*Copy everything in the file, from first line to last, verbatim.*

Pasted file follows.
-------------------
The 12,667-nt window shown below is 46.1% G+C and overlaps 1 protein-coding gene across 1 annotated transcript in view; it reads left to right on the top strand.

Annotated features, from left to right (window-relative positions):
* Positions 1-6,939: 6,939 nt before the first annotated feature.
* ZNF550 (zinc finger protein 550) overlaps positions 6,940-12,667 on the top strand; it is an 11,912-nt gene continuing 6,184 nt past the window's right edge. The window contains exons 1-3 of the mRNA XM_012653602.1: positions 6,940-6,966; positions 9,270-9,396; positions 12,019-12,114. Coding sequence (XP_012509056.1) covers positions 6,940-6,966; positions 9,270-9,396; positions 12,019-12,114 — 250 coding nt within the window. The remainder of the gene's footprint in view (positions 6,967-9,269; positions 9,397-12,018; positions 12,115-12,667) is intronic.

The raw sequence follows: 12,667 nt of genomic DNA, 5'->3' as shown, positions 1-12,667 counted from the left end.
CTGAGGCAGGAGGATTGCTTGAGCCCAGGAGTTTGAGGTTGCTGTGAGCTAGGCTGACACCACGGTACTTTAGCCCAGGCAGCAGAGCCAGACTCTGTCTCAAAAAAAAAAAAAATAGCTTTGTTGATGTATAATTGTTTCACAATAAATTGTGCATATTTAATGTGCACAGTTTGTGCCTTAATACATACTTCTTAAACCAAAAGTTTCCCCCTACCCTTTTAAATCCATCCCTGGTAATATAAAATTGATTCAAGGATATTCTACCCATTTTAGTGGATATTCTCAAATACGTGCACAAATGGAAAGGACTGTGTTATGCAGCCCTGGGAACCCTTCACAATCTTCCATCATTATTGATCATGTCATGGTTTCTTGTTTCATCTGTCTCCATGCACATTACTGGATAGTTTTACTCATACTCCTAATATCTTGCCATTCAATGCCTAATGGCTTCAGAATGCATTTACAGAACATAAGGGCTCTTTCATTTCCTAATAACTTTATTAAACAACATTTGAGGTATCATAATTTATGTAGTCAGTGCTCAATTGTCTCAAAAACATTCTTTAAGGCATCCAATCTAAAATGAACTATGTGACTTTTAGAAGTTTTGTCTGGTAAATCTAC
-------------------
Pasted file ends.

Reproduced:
The 12,667-nt window shown below is 46.1% G+C and overlaps 1 protein-coding gene across 1 annotated transcript in view; it reads left to right on the top strand.

Annotated features, from left to right (window-relative positions):
* Positions 1-6,939: 6,939 nt before the first annotated feature.
* ZNF550 (zinc finger protein 550) overlaps positions 6,940-12,667 on the top strand; it is an 11,912-nt gene continuing 6,184 nt past the window's right edge. The window contains exons 1-3 of the mRNA XM_012653602.1: positions 6,940-6,966; positions 9,270-9,396; positions 12,019-12,114. Coding sequence (XP_012509056.1) covers positions 6,940-6,966; positions 9,270-9,396; positions 12,019-12,114 — 250 coding nt within the window. The remainder of the gene's footprint in view (positions 6,967-9,269; positions 9,397-12,018; positions 12,115-12,667) is intronic.

The raw sequence follows: 12,667 nt of genomic DNA, 5'->3' as shown, positions 1-12,667 counted from the left end.
CTGAGGCAGGAGGATTGCTTGAGCCCAGGAGTTTGAGGTTGCTGTGAGCTAGGCTGACACCACGGTACTTTAGCCCAGGCAGCAGAGCCAGACTCTGTCTCAAAAAAAAAAAAAATAGCTTTGTTGATGTATAATTGTTTCACAATAAATTGTGCATATTTAATGTGCACAGTTTGTGCCTTAATACATACTTCTTAAACCAAAAGTTTCCCCCTACCCTTTTAAATCCATCCCTGGTAATATAAAATTGATTCAAGGATATTCTACCCATTTTAGTGGATATTCTCAAATACGTGCACAAATGGAAAGGACTGTGTTATGCAGCCCTGGGAACCCTTCACAATCTTCCATCATTATTGATCATGTCATGGTTTCTTGTTTCATCTGTCTCCATGCACATTACTGGATAGTTTTACTCATACTCCTAATATCTTGCCATTCAATGCCTAATGGCTTCAGAATGCATTTACAGAACATAAGGGCTCTTTCATTTCCTAATAACTTTATTAAACAACATTTGAGGTATCATAATTTATGTAGTCAGTGCTCAATTGTCTCAAAAACATTCTTTAAGGCATCCAATCTAAAATGAACTATGTGACTTTTAGAAGTTTTGTCTGGTAAATCTAC